Wednesday, December 24, 2008

Business Transaction Management in the News

As you may or may not know, many of the major Transaction Monitoring players have their R&D centers based in Israel; Correlsense, Optier, Correlix and B-Hive. Considering the important role that "hi-tech" plays in the Israeli economy, it is no surprise that financial publications publish technology related articles on a regular basis; I have taken the liberty to translate parts of a recent article that was published in "Globes Israel".

"After evaluating both Correlsense and Optier; we have decided to invest in Correlsense"

The article talks about how the IT systems management world is currently going through some "tectonic movements" and that the companies that emerge once the dust clears will have a pivotal role in the market. Similarly, there are forces which are acting on the enterprise computing world in general - virtualization, the large growth in the availability of information and applications within the organization and outside of it and of course, the constant need to reduce operational costs – that are causing executives to think differently.

There are a number of Israeli companies who are in this position; Optier is an example of a company that is trying to become a big player in the IT systems management market. This is also the case with Correlsense, says Sam Somech. Somech is an Angel that invested in Correlsense, along with the VC firm eXeed, and is now serving as the company's chairman of the board.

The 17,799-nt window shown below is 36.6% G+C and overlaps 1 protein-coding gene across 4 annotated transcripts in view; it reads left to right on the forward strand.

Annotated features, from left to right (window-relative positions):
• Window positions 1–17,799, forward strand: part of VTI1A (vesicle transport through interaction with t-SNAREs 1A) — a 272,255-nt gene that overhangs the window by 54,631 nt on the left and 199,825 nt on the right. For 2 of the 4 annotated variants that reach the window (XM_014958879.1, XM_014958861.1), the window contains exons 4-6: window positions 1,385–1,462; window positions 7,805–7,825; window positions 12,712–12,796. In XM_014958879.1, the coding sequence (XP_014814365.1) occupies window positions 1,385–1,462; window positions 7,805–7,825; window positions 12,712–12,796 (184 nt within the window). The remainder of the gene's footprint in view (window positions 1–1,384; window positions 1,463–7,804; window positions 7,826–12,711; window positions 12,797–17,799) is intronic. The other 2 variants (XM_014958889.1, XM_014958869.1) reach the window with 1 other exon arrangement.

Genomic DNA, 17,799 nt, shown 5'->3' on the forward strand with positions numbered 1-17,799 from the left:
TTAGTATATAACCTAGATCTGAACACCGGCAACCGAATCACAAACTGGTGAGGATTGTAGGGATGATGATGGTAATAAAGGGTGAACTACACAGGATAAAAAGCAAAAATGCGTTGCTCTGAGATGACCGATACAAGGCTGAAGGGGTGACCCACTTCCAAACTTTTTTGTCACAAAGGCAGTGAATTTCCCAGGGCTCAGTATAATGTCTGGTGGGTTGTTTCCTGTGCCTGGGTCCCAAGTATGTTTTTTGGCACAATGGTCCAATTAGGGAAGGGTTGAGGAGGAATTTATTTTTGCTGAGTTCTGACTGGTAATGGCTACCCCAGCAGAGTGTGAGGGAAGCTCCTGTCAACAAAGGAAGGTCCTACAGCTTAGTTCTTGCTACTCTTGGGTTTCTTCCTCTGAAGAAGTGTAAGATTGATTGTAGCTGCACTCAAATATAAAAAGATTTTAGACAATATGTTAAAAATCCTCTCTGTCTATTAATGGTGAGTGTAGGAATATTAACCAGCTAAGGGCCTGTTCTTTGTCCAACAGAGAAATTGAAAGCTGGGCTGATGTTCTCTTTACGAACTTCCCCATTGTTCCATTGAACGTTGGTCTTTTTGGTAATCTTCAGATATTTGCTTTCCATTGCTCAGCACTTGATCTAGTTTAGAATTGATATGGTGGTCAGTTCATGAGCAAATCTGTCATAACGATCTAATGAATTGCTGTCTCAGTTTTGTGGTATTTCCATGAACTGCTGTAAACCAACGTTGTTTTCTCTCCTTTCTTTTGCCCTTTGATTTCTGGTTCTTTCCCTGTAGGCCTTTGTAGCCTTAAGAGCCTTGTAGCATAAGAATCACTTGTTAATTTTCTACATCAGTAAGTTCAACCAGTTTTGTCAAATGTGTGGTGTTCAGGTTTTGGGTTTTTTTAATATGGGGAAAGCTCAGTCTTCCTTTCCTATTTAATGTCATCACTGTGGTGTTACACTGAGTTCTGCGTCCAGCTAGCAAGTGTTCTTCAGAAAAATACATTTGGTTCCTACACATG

Both Correlsense and Optier have developed technologies for the troubleshooting and optimization of data centers, with the belief that the best way to deal with the complexities of the modern data center is by tracking transactions from the user, through the data center and all the way to the back end data bases.

"The surviving company will have a high value"

According to the evaluation of Correlsense's investors and founders, the leading IT systems management companies – IBM, HP, BMC, CA or Microsoft – do not have this kind of technology yet. "We evaluated the two companies - Optier and Correlsense", Says Somech, "and in our opinion Correlsense's technology is favorable". Optier had no comment.

Despite the uncertainties, "if a start-up can provide real innovation that will give it the edge in a sale, then it has what to offer the market", says Somech. "The technological gap between what IBM has to offer in relation to Correlsense is large. In this world, he who has the faster, more economical offering is at an advantage. It is not likely that the companies in the market today [the big four] are going to be able to invest heavily in R&D, they have also been affected [by the financial situation] and they are not going to invest tens of millions of dollars when they do not know what will come out of them. Therefore the start-up companies that will survive this downturn will have a high value".

With all due respect to Mr. Somech, the IT systems management market will not wait for Correlsense or even Optier. The Gartner Analyst, Will Cappelli for instance told "Globes" at the beginning of the year that Optier will eventually have to find itself as part of a larger company that will acquire it. Even BMC CEO, Bob Beauchamp advises the companies that are active in the field to go for acquisition, as it is a mature field with no room for niche solutions.